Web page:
Binary  directory   /usr/local/bin
TinyCC directory    /usr/local/lib/tcc
Library directory   /usr/local/lib
Include directory   /usr/local/include
Manual directory    /usr/local/share/man
Info directory      /usr/local/share/info
Doc directory       /usr/local/share/doc/tcc
Target root prefix  
Source path      /var/tmp/tcc/tcc-0.9.26
C compiler       tcc -I/usr/lib/tcc/include
Target OS        Linux
CPU              x86-64
Big Endian       no
gprof enabled    no
cross compilers  no
use libgcc       no
Creating config.mak and config.h
config.h is unchanged
tcc -I/usr/lib/tcc/include -o tcc.o -c tcc.c -DCONFIG_LDDIR="\"lib64\"" -DTCC_TARGET_X86_64 -I.  -Wall -g -O2
tcc -I/usr/lib/tcc/include -o libtcc.o -c libtcc.c -DCONFIG_LDDIR="\"lib64\"" -DTCC_TARGET_X86_64 -I.  -Wall -g -O2
tcc -I/usr/lib/tcc/include -o tccpp.o -c tccpp.c -DCONFIG_LDDIR="\"lib64\"" -DTCC_TARGET_X86_64 -I.  -Wall -g -O2
tcc -I/usr/lib/tcc/include -o tccgen.o -c tccgen.c -DCONFIG_LDDIR="\"lib64\"" -DTCC_TARGET_X86_64 -I.  -Wall -g -O2
tcc -I/usr/lib/tcc/include -o tccelf.o -c tccelf.c -DCONFIG_LDDIR="\"lib64\"" -DTCC_TARGET_X86_64 -I.  -Wall -g -O2
tcc -I/usr/lib/tcc/include -o tccasm.o -c tccasm.c -DCONFIG_LDDIR="\"lib64\"" -DTCC_TARGET_X86_64 -I.  -Wall -g -O2
tcc -I/usr/lib/tcc/include -o tccrun.o -c tccrun.c -DCONFIG_LDDIR="\"lib64\"" -DTCC_TARGET_X86_64 -I.  -Wall -g -O2
tcc -I/usr/lib/tcc/include -o x86_64-gen.o -c x86_64-gen.c -DCONFIG_LDDIR="\"lib64\"" -DTCC_TARGET_X86_64 -I.  -Wall -g -O2
tcc -I/usr/lib/tcc/include -o i386-asm.o -c i386-asm.c -DCONFIG_LDDIR="\"lib64\"" -DTCC_TARGET_X86_64 -I.  -Wall -g -O2
make -C lib native
make[1]: Entering directory `/var/tmp/tcc/tcc-0.9.26/lib'
mkdir -p x86_64
tcc -I/usr/lib/tcc/include -c libtcc1.c -o x86_64/libtcc1.o -I..  -Wall -g -O2 -DTCC_TARGET_X86_64
tcc -I/usr/lib/tcc/include -c alloca86_64.S -o x86_64/alloca86_64.o -I..  -Wall -g -O2 -DTCC_TARGET_X86_64
ar rcs ../libtcc1.a x86_64/libtcc1.o x86_64/alloca86_64.o
make[1]: Leaving directory `/var/tmp/tcc/tcc-0.9.26/lib'
ar rcs libtcc.a libtcc.o tccpp.o tccgen.o tccelf.o tccasm.o tccrun.o x86_64-gen.o i386-asm.o
tcc -I/usr/lib/tcc/include -o tcc tcc.o libtcc.a -lm -ldl -I.  -Wall -g -O2  

real    0m0.220s
user    0m0.437s
sys     0m0.040s

So there, not even half a second to build a compiler ... this could be quite useful if tcc manages to compile other things too.
(Note: --cc="tcc -I/usr/lib/tcc/include" is a naughty hack as it includes the include path, otherwise it fails. I'm not yet sure about the best way to fix that) (edit: Figured it out - default path was set wrongly for amd64, fixed in current ebuilds)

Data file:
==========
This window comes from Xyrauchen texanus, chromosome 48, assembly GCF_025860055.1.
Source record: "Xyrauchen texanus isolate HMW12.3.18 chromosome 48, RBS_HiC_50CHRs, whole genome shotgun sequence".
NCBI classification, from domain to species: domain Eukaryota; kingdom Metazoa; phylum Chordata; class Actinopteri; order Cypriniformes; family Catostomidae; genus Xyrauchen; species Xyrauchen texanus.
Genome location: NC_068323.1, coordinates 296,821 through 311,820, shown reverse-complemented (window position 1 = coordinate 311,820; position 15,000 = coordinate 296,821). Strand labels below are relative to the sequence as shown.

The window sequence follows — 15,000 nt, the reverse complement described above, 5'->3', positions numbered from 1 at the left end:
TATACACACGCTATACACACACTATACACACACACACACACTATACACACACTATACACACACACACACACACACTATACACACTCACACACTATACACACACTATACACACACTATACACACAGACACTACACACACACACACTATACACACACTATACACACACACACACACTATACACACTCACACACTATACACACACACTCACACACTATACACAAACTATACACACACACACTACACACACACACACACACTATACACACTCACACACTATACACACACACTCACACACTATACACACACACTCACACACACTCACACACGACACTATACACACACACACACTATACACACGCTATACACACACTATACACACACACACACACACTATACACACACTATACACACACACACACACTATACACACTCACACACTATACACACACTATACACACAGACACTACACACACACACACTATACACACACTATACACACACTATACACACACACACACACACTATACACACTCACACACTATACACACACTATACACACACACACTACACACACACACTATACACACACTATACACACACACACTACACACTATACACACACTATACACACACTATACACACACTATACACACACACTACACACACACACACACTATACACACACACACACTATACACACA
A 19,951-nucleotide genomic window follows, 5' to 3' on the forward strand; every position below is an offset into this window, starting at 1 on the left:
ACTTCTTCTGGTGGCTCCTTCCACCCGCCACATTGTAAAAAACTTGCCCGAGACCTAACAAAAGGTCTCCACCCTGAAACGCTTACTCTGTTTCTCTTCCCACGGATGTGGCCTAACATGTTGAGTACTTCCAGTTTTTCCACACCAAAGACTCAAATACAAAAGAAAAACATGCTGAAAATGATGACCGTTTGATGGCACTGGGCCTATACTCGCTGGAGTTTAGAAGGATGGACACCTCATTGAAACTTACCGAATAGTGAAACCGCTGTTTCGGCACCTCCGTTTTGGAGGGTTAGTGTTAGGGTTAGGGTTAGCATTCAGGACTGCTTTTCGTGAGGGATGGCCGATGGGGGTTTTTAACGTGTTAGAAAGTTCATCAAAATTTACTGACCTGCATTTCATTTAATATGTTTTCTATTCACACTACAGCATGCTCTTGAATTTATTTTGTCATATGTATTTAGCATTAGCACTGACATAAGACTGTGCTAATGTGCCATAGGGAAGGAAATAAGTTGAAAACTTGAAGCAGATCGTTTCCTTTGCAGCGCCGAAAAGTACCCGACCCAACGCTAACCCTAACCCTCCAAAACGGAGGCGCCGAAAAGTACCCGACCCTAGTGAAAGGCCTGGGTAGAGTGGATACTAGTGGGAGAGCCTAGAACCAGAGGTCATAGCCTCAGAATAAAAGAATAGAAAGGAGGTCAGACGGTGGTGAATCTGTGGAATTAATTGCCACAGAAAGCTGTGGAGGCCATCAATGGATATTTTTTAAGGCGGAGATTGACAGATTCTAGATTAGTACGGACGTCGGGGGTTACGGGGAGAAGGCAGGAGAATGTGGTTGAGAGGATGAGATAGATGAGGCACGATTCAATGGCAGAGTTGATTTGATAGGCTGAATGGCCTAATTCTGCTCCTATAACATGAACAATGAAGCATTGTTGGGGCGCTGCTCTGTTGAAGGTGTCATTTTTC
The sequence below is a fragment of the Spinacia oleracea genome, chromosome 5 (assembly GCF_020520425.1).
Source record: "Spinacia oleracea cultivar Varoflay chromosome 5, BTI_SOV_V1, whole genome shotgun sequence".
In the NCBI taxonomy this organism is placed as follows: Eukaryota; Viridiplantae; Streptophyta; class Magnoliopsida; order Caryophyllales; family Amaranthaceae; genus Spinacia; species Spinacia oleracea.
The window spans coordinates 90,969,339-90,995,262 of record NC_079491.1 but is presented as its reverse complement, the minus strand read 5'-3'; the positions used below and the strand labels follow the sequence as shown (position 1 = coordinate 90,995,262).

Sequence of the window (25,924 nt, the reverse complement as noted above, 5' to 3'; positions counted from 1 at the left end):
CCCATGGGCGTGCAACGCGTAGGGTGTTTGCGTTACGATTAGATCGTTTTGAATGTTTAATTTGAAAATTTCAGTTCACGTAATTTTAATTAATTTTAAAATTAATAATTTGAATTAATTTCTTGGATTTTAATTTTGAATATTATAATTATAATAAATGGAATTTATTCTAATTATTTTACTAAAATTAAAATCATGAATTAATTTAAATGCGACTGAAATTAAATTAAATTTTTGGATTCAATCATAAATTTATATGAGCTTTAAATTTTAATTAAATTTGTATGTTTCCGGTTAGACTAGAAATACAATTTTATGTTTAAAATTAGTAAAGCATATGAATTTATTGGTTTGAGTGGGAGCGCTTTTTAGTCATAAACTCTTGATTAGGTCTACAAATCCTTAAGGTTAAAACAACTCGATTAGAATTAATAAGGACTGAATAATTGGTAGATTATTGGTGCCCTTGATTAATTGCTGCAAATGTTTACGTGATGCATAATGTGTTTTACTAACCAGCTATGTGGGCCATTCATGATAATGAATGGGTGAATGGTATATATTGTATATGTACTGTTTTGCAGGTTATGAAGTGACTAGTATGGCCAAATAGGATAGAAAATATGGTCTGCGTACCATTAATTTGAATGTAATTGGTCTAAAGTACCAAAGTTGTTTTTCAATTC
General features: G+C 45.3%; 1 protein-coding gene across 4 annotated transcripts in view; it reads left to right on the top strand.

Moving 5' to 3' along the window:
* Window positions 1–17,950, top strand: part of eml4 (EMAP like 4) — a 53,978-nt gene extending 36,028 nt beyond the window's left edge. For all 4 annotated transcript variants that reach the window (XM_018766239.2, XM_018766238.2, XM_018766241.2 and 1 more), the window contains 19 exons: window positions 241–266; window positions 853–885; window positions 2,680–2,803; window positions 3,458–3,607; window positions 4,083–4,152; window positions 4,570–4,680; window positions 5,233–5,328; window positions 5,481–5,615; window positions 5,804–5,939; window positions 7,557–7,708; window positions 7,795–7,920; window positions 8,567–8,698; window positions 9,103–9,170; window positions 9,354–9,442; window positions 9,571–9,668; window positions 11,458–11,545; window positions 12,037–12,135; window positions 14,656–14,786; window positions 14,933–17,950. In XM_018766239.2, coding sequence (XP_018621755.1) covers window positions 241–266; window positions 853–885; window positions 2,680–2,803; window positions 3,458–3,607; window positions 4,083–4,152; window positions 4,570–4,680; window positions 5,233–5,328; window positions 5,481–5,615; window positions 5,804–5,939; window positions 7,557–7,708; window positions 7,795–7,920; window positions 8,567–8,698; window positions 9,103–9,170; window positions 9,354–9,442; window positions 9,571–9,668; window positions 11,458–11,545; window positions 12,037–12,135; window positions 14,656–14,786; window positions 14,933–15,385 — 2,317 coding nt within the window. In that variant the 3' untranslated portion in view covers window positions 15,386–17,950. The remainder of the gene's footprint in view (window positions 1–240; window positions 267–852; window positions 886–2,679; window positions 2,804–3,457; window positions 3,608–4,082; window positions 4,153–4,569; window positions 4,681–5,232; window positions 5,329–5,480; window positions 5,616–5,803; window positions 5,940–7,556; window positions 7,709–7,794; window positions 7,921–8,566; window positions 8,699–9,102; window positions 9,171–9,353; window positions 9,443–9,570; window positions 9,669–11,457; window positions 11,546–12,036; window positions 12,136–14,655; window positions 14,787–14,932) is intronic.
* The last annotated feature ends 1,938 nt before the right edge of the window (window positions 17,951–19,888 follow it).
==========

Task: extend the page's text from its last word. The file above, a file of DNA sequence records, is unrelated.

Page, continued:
Posted by Patrick | Permalink

Sat Oct 12 05:54:04 CEST 2013

Why sleep is not a synchronization primitive

Reading through code I've found some hilarious uses of sleep() over the years. Usually people wish to avoid some kind of race condition, so they just try to sit it out.

First problem: You never know how fast things move.
Example: doing a sleep() during shutdown to let the storage devices flush their caches
Little guesstimate:
A RAID controller has 256MB cache that is used as write-cache.
Worst case that's ~64000 sectors at 4kB each.
If they are completely independent random data each write would take around 10msec
(assuming slow SATA disks here)

Worst case the controller would need close to 10 minutes to write all data
So on average sleeping 10 seconds is "safe" ... but how can you know?
For a SATA disk itself the use of write-cache leads to similar insane results: A 32MB on-disk write cache could take a minute to be properly flushed.

Solution: Use a "clean" blocking method like sync() (and pray that your hardware doesn't lie).

Second problem: Race conditions are timing-sensitive
So, hmm, most of the time the sleep(1) guarantees that the other script generates the file. Buuuut ... what if the storage is very busy and the other script needs 3 seconds to run now?
So that's going to work on your local test machine by accident, but on a faster or slower server it might deviate in "unexpected" ways. Better to check properly (stat, inotify, etc. - we have the proper tools to do that). Never rely on wall-time for such things because you have no control over the scheduling of tasks and the system load!

Third problem: Waiting doesn't fix problems
For example ... you have two threads that both aquire two locks, and sleep(1) before trying to aquire a lock if the lock has been taken. Both threads get woken up at the same time ... and sleep(1) ... and get woken at the same time again.